Should I Avoid Certain Food or Medications While on a Diuretic?
Diuretics are generally prescribed in combination with an ACE inhibitor, digoxin, and a beta-blocker. If you experience an increase in side effects after taking your medications together, contact your doctor. You may need to change the times you are taking each drug.
Potassium-sparing diuretics increase the effects of digoxin and lithium. They may increase your body's potassium level if taken with ACE inhibitors.
Before a diuretic is prescribed, tell your doctor if you are taking: other drugs for high blood pressure, digoxin, Indocin, lithium, probenecid, or corticosteroids (prednisone).
Before this drug is prescribed, tell your doctor if you have diabetes, kidney disease, liver disease, or gout.
Follow your doctor's dietary advice, which may include: following a low-salt diet, taking a potassium supplement, or including high-potassium foods (such as bananas and orange juice) in your diet. Note: some types of diuretics cause your body to lose potassium. If you are taking a "potassium-sparing" diuretic, your doctor may want you to avoid potassium-rich foods, salt substitutes, low-salt milk, and other dietary sources of potassium. If you are not sure what type of diuretic you are taking, ask your doctor.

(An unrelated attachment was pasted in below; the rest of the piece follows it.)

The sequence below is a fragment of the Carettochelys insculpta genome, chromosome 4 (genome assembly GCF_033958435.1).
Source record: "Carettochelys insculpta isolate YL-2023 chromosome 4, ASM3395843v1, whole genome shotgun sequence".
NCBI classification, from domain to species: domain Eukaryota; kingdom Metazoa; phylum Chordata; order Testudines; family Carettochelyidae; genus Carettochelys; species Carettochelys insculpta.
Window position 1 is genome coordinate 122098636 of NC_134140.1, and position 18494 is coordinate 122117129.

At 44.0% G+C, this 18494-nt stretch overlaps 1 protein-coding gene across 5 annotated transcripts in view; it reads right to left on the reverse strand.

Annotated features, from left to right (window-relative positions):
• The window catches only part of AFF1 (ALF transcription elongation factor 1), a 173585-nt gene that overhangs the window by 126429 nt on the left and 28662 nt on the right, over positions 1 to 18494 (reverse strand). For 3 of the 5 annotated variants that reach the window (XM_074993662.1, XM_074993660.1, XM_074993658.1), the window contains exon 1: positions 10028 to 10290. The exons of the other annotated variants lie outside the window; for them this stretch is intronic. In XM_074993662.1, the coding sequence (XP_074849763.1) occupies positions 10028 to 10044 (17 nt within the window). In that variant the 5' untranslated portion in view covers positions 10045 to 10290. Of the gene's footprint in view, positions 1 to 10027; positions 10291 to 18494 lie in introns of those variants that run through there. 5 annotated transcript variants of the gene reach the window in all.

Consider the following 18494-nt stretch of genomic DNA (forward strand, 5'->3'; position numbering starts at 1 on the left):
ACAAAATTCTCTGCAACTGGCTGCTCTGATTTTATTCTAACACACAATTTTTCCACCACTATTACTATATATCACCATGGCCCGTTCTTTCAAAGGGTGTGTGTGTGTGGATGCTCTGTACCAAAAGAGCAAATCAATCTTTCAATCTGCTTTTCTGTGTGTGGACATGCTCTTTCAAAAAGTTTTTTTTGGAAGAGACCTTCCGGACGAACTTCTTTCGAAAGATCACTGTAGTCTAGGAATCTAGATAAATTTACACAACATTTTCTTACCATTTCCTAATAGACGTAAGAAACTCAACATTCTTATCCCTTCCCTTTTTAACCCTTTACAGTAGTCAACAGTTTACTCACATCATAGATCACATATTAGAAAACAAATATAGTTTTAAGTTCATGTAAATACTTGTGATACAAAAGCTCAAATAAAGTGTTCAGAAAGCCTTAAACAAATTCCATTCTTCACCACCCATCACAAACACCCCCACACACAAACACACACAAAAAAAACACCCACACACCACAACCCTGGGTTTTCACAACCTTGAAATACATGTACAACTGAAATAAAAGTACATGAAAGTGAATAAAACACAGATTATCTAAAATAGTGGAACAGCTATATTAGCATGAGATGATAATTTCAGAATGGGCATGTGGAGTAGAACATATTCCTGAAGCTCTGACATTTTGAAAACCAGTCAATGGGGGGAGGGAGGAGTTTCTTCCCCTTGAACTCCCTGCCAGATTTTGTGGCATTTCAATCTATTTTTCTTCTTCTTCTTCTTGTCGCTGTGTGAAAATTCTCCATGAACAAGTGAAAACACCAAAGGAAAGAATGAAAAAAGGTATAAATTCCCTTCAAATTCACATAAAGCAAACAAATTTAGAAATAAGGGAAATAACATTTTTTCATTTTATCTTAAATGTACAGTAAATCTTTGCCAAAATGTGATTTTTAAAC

Other Guidelines for Taking Diuretics
Weigh yourself at the same time every day (on the same scale) and record your weight. Call your doctor if you gain 2 pounds in one day or 5 pounds in one week.
While taking this drug, have your blood pressure and kidney function tested regularly, as advised by your doctor.
Keep all appointments with your doctor and the lab so that your response to this drug can be monitored.
Alcohol and sleep aids may increase the side effects of this drug and should be avoided.